Useful Windows Shortcuts

Useful Windows shortcuts

There are a number of Windows shortcuts (combination of pressed keys) that are rarely used by many people, but which can help speed things up. Here are a few of the more commonly used ones.

Ctrl + X to Cut

Think about X marking the spot in the text where you want to cut words, an image, or a URL. Drag your cursor over the selection to highlight the particular text/table/image/file and press this key combination.

See ‘Paste’ below – that is what you use after this shortcut, so if you want to move the selection, this is your first step.

If you don’t want it at all, the cut function is another version of delete.

Ctrl + C to Copy

If you want to merely copy something, such as a piece of text, use this combination and then use ‘Paste’ below, to place it where you want.

If you want to copy everything, press Ctrl + A to select everything.

Ctrl + V to Paste

With this simple shortcut you can place the information you just cut (or copied using Ctrl + C) anywhere you want. The important thing to remember is that the paste function only holds one selection in memory. So, if you cut a phrase from one place, don’t get distracted by an image you want to copy or other text to cut.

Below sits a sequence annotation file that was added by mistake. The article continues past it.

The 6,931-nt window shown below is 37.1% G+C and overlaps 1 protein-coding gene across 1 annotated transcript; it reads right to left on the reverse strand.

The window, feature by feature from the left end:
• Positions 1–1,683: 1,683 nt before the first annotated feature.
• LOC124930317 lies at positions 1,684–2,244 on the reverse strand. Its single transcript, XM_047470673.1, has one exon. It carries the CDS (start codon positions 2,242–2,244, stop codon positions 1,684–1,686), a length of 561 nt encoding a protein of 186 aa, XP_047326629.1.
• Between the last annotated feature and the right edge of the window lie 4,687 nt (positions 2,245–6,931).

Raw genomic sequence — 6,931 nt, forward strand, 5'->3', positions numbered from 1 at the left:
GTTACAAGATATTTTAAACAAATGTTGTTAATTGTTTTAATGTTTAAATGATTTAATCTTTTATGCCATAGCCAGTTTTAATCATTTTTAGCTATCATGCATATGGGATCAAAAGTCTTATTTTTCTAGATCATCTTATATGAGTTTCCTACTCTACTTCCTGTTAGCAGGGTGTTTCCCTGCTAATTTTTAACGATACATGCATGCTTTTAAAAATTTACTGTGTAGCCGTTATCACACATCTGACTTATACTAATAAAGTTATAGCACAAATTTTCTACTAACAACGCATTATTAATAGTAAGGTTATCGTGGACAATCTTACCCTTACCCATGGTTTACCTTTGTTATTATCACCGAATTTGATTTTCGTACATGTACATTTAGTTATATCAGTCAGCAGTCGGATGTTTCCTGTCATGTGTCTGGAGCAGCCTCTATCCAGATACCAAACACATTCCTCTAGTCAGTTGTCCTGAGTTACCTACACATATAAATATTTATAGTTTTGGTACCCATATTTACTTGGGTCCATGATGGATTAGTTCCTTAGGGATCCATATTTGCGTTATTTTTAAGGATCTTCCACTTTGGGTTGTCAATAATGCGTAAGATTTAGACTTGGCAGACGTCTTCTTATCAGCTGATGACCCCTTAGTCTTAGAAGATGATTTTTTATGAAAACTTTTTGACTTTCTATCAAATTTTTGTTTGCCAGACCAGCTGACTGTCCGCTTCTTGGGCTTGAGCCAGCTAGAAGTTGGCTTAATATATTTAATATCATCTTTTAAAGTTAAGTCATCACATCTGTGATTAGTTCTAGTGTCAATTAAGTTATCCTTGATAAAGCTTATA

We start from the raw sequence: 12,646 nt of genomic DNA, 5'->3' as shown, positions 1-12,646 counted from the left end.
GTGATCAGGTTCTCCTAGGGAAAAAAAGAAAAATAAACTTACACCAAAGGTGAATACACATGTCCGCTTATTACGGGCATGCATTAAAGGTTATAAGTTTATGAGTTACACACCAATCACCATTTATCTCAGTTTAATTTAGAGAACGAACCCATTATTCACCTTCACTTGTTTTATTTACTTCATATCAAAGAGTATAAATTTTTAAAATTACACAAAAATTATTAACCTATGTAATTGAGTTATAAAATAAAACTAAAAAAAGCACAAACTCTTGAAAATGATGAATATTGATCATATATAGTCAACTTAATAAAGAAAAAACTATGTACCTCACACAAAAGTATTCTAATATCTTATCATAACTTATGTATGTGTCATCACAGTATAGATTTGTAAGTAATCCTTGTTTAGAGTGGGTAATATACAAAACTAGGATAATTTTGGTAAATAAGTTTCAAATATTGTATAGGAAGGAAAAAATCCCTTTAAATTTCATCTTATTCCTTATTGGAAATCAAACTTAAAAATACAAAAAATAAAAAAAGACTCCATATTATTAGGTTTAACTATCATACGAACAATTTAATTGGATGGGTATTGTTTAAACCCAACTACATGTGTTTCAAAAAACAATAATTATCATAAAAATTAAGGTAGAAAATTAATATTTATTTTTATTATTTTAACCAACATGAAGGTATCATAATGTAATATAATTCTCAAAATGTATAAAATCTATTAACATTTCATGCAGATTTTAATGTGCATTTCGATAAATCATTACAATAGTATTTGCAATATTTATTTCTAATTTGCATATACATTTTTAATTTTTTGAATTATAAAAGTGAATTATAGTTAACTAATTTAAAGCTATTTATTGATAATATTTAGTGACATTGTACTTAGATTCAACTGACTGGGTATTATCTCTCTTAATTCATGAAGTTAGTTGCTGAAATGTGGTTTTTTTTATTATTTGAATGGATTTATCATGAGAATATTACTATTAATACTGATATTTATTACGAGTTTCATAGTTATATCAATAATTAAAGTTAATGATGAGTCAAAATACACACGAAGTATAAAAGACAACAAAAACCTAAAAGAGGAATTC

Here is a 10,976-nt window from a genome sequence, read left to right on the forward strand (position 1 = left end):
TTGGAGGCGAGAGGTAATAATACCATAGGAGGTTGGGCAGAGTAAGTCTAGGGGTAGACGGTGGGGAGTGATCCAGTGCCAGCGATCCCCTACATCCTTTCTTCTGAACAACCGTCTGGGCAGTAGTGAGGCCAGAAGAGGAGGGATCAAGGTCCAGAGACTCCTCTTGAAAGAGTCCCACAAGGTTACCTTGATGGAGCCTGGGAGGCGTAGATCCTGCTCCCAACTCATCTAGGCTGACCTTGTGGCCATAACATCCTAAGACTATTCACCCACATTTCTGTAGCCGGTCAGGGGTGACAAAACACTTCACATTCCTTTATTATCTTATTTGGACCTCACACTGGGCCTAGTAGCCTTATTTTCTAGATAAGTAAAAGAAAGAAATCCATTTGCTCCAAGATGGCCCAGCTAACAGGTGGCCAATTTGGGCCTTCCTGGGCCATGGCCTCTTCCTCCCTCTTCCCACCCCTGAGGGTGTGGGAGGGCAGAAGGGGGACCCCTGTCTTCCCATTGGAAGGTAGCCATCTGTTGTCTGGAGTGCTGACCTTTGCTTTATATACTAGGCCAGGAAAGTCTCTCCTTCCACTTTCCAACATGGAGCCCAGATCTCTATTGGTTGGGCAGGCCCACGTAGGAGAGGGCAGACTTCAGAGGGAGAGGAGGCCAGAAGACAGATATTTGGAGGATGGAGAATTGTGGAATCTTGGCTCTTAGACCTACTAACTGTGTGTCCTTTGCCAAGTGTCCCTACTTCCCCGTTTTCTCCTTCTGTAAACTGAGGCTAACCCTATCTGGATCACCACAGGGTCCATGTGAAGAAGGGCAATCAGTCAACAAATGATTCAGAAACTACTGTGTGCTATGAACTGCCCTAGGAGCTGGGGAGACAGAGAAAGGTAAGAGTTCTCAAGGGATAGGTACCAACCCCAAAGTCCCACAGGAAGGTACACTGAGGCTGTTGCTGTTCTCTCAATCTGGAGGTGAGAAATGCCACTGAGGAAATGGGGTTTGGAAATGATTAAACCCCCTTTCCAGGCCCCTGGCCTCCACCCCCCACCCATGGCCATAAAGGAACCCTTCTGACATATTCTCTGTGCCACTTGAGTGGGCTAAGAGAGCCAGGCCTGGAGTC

Ctrl + Z to Undo

Windows users are able to undo their most recent action with this key combination. Whichever Windows program you’re in, you can use Ctrl + Z to reverse your last action.

(To redo something, go with Ctrl + Y.)

Alt then Tab to Switch Screens

There are many things you can do with Windows. Perhaps you’re multitasking: you have a PowerPoint open, as well as an Excel spreadsheet, and a web browser, too. By pressing Alt and then the Tab key, you can switch between tabs or screens.

If you hold down the Alt button while tapping Tab, you’ll scroll through all screens.

Ctrl + N to open a new window

Pressing Ctrl+N together opens up a new document file or browser window, depending on the program you’re in. It saves you a few drop-down menus and works in most Windows applications and Web browsers.

Ctrl + F to Find

Using the ‘Find’ shortcut calls up a pop-up box where you can enter text or numbers. You can use this shortcut to find what you’re looking for on a Web page, in a PDF document, or in your rough draft of a speech.

In fact, you’ll be able to see how many times your search text appears and toggle from one selection to the next.

Ctrl + Mouse to Zoom

Forget your reading glasses? Looking at a too-small infographic? Having a tough time locating the right tiny file on your desktop? You can zoom in with this shortcut. Using this shortcut on your desktop makes files and folders larger. In your browser, this function zooms in on the page.

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